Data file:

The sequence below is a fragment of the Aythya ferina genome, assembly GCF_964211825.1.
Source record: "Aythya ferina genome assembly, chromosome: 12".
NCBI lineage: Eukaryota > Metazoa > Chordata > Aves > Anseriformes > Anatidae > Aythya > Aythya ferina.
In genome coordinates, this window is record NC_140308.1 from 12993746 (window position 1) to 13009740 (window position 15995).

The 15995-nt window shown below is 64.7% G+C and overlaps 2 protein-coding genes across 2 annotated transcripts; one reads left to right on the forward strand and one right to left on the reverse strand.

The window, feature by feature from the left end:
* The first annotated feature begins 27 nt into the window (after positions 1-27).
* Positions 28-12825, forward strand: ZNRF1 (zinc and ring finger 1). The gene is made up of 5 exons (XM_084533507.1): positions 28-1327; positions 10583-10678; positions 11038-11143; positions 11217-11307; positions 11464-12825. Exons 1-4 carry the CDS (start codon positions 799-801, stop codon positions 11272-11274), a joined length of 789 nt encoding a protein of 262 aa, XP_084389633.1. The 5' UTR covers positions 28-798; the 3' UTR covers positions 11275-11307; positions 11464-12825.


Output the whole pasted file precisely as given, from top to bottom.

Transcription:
The sequence below is a fragment of the Aythya ferina genome, assembly GCF_964211825.1.
Source record: "Aythya ferina genome assembly, chromosome: 12".
NCBI lineage: Eukaryota > Metazoa > Chordata > Aves > Anseriformes > Anatidae > Aythya > Aythya ferina.
In genome coordinates, this window is record NC_140308.1 from 12993746 (window position 1) to 13009740 (window position 15995).

The 15995-nt window shown below is 64.7% G+C and overlaps 2 protein-coding genes across 2 annotated transcripts; one reads left to right on the forward strand and one right to left on the reverse strand.

The window, feature by feature from the left end:
* The first annotated feature begins 27 nt into the window (after positions 1-27).
* Positions 28-12825, forward strand: ZNRF1 (zinc and ring finger 1). The gene is made up of 5 exons (XM_084533507.1): positions 28-1327; positions 10583-10678; positions 11038-11143; positions 11217-11307; positions 11464-12825. Exons 1-4 carry the CDS (start codon positions 799-801, stop codon positions 11272-11274), a joined length of 789 nt encoding a protein of 262 aa, XP_084389633.1. The 5' UTR covers positions 28-798; the 3' UTR covers positions 11275-11307; positions 11464-12825.